WhatsApp is one of the most widely used apps by Android users, so it should be one of the safest, right? But that's not the way things work. According to digital security consultant Bas Bosschert, an application crash lets you steal conversations between users.
Apparently, the problem allows other applications to access the message history of Google OS users. According Bosschert, who published his own method for accessing WhatsApp conversations, the vulnerability still exists, even after a major Android app update released yesterday.
How the failure works:
As the WhatsApp database saves to the SD card, it can be read by any other Android app if the user allows the app access to the card. In this way, the history of conversations is extremely vulnerable, since many people accept any kind of permission without even checking the type of access they are allowing.
Although the instant messaging service uses an encryption system, the consultant still says that access to the messaging content is easily obtained through a conversation backup application that can be created by another developer. The problem is that WhatsApp uses the same encryption in all cases, when it would be safer to create new encryption keys for each user.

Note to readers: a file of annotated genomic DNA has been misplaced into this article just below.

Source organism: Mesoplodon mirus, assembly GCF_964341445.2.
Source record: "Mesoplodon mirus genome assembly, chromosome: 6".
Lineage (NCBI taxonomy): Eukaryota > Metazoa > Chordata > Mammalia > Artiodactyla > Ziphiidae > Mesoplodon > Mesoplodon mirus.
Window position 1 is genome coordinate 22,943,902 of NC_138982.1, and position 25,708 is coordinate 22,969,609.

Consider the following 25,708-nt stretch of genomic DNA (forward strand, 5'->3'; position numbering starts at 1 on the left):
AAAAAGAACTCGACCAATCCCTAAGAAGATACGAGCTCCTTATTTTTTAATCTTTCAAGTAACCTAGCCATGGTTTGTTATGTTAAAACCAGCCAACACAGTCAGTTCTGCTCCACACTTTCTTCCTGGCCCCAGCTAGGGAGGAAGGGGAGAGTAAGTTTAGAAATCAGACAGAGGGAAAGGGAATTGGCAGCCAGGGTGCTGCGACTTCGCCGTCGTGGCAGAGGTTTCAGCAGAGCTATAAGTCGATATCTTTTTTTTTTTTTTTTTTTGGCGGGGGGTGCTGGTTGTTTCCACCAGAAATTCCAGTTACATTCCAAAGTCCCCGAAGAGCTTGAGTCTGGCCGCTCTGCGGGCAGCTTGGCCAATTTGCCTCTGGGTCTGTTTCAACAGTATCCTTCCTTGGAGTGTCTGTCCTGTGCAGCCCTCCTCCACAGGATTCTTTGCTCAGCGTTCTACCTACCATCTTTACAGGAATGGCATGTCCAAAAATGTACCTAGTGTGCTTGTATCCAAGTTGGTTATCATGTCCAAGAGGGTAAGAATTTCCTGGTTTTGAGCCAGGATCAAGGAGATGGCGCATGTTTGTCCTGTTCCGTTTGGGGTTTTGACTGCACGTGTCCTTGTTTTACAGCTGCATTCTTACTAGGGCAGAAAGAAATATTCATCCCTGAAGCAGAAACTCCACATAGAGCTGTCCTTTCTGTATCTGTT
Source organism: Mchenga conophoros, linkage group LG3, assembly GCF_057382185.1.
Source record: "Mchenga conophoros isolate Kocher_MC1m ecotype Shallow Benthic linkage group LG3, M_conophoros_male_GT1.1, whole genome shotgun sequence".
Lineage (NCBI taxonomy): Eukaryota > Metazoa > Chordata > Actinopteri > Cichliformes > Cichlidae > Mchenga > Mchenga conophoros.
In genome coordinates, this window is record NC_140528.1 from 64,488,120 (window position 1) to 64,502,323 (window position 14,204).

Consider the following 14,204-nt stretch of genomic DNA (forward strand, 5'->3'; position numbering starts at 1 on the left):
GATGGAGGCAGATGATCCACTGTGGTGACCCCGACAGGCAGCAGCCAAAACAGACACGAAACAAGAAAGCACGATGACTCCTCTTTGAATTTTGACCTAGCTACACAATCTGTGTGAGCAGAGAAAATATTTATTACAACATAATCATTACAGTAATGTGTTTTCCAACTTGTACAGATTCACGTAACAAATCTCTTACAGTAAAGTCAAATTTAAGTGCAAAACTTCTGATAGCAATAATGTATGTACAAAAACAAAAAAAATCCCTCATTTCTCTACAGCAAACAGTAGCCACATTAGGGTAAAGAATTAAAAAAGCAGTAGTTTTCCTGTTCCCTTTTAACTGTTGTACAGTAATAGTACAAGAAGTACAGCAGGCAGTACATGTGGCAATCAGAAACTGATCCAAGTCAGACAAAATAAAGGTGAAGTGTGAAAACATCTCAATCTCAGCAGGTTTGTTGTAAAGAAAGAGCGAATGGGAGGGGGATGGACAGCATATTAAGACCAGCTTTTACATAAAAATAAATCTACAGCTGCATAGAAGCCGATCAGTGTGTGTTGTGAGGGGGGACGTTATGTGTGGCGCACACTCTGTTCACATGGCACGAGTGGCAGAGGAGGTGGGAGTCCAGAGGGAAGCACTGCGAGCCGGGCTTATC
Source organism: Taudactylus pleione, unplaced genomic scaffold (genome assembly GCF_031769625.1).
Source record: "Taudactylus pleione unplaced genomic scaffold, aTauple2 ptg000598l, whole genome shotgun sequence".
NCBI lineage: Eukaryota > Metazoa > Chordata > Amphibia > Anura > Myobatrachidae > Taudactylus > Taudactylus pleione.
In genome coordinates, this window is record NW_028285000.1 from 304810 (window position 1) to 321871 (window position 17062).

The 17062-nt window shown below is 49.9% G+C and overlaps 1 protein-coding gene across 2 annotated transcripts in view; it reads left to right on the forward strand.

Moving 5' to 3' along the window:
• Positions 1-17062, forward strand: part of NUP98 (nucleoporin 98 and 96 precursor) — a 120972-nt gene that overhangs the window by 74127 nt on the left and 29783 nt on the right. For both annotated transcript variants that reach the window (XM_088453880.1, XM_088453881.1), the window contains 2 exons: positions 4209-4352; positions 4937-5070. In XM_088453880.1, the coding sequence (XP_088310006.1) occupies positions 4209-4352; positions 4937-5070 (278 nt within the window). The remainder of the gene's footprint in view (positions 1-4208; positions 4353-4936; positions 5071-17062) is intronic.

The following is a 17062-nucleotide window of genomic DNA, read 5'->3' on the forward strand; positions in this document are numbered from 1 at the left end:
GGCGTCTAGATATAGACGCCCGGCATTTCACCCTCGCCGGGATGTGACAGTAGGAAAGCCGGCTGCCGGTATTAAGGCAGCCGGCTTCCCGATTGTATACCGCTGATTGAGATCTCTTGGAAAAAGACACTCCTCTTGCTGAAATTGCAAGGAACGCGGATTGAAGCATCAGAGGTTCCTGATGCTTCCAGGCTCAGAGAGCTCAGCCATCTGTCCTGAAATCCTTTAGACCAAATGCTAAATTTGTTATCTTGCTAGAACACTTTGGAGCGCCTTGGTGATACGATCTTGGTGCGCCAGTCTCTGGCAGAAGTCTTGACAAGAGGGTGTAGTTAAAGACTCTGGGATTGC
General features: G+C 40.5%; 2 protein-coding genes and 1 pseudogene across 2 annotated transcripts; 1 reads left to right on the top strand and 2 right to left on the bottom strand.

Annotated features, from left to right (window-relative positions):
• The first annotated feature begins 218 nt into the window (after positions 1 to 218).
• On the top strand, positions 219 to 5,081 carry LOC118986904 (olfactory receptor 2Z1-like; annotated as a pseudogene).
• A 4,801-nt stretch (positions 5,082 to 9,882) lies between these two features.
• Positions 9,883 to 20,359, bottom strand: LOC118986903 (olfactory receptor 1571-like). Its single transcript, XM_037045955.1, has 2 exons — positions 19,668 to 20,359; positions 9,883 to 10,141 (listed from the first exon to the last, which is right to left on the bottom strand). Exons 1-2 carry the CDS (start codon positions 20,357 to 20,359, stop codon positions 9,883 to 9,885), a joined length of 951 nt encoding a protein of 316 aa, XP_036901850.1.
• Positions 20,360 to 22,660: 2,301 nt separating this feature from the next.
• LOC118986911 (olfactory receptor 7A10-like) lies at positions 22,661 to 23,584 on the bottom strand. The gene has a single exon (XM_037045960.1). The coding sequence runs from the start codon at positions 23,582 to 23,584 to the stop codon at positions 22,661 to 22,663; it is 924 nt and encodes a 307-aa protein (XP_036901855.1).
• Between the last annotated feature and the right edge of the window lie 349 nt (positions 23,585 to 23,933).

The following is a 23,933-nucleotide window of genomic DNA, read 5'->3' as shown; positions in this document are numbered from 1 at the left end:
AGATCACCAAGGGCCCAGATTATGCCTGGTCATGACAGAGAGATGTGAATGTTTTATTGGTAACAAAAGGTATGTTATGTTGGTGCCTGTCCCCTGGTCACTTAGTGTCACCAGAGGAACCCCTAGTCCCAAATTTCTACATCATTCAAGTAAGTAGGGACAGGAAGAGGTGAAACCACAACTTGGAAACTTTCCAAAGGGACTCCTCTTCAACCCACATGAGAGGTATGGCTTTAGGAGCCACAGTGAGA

Incidentally, the issue can also be viewed as a problem in the Android OS infrastructure, as iOS users reportedly need not worry about it. Apple software does not allow access to data outside the app's own sandbox, which prevents hackers can manipulate user data using dummy applications.
Once again, I reinforce that paying attention to the permissions you are giving an application before downloading it is extremely important to prevent your data from falling into the wrong hands.
So far, the WhatsApp / Facebook team has not yet commented on the issue raised by Bas Bosschert. According to Google's advisory, the flaw seems to be in the design of WhatsApp and developers are already working to provide a corrective update to the problem.
Updated at 23h (Brasilia time) – The WhatsApp team contacted AndroidPIT and stated the following regarding the issue reported by Bas Bosschert:
We are aware of the news about a "security breach". Unfortunately, these reports do not represent an accurate picture and are exaggerated. Under normal circumstances, data from a microSD card is not exposed. However, if a user downloads malware or a virus, the phone will be at risk. As always, we recommend that WhatsApp users install all software updates to ensure they have the latest security fixes, and we strongly encourage users to download trusted software from reputable companies. The current version of WhatsApp on Google Play has been updated to further protect our users from malicious applications.
. (tagsToTranslate) Security Fault (t) Conversations (t) WhatsApp (t) Android (t) Privacy